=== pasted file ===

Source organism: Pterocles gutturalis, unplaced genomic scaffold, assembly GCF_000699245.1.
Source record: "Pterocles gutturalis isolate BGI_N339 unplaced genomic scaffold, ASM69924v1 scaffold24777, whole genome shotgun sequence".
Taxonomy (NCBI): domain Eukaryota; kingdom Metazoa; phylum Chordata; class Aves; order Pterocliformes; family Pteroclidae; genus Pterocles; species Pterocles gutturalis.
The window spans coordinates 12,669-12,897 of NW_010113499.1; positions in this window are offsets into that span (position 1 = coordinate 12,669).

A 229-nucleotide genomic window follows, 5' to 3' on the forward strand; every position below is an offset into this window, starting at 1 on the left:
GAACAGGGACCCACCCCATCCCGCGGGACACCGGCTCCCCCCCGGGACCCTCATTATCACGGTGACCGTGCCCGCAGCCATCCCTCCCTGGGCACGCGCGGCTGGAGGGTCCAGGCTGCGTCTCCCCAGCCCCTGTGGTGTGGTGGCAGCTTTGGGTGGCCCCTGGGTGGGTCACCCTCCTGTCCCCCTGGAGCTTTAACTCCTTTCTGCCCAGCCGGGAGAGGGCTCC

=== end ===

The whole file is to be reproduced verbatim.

Source organism: Pterocles gutturalis, unplaced genomic scaffold, assembly GCF_000699245.1.
Source record: "Pterocles gutturalis isolate BGI_N339 unplaced genomic scaffold, ASM69924v1 scaffold24777, whole genome shotgun sequence".
Taxonomy (NCBI): domain Eukaryota; kingdom Metazoa; phylum Chordata; class Aves; order Pterocliformes; family Pteroclidae; genus Pterocles; species Pterocles gutturalis.
The window spans coordinates 12,669-12,897 of NW_010113499.1; positions in this window are offsets into that span (position 1 = coordinate 12,669).

A 229-nucleotide genomic window follows, 5' to 3' on the forward strand; every position below is an offset into this window, starting at 1 on the left:
GAACAGGGACCCACCCCATCCCGCGGGACACCGGCTCCCCCCCGGGACCCTCATTATCACGGTGACCGTGCCCGCAGCCATCCCTCCCTGGGCACGCGCGGCTGGAGGGTCCAGGCTGCGTCTCCCCAGCCCCTGTGGTGTGGTGGCAGCTTTGGGTGGCCCCTGGGTGGGTCACCCTCCTGTCCCCCTGGAGCTTTAACTCCTTTCTGCCCAGCCGGGAGAGGGCTCC